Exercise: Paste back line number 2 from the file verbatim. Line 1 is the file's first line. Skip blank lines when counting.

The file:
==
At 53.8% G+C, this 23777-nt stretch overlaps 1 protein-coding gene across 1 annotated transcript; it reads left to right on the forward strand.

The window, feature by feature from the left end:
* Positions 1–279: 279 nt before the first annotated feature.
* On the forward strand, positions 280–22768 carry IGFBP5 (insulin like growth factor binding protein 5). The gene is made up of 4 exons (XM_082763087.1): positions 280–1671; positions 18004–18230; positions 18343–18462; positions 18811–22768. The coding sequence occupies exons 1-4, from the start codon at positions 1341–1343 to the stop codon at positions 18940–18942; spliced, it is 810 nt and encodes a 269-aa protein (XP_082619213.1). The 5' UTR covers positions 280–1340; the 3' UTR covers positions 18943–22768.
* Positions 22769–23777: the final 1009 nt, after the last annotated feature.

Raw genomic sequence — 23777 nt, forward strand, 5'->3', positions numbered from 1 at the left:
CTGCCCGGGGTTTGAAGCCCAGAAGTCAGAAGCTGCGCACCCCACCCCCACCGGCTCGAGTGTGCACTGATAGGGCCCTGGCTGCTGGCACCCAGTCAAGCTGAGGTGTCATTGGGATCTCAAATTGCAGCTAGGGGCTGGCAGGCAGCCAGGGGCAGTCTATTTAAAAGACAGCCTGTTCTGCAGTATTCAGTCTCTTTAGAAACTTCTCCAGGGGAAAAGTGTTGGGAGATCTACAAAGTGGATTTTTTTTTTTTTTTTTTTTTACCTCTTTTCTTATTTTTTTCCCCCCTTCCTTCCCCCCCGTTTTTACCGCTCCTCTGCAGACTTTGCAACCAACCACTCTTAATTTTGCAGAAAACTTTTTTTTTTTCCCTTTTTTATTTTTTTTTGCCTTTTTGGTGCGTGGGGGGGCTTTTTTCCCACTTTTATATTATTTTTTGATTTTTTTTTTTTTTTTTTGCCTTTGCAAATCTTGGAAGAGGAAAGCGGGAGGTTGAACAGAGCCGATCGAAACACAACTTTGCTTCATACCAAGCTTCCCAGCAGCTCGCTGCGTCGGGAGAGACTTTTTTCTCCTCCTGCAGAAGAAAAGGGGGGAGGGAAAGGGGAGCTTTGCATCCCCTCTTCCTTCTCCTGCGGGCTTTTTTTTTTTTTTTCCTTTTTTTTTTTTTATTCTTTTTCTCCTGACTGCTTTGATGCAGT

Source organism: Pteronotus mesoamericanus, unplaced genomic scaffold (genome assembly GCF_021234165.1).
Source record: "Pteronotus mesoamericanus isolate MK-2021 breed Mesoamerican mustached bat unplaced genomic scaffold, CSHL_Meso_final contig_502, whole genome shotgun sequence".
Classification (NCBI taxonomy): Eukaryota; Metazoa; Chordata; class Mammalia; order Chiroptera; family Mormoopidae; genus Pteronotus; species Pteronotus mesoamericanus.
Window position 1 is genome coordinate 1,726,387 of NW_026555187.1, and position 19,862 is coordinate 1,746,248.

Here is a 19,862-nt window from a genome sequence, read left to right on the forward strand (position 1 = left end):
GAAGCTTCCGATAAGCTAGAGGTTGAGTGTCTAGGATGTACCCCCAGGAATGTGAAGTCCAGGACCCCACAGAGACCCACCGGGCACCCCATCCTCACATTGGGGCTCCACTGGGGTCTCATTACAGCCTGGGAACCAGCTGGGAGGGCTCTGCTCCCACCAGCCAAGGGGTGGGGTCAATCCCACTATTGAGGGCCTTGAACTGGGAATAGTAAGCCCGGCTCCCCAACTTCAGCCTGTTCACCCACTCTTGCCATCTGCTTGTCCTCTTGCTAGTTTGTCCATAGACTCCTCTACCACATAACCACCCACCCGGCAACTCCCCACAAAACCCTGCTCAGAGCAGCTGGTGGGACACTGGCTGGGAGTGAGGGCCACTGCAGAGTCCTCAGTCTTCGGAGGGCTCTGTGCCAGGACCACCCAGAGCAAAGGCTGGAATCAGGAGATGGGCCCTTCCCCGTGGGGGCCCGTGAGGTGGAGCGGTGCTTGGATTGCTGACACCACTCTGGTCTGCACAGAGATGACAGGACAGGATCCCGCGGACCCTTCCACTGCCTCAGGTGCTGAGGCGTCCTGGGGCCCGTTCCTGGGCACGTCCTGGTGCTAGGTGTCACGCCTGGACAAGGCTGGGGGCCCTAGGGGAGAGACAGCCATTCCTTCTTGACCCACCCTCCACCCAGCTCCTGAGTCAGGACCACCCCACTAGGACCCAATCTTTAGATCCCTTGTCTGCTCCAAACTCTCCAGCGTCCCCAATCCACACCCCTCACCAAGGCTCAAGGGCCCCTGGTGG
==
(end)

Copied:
The window, feature by feature from the left end: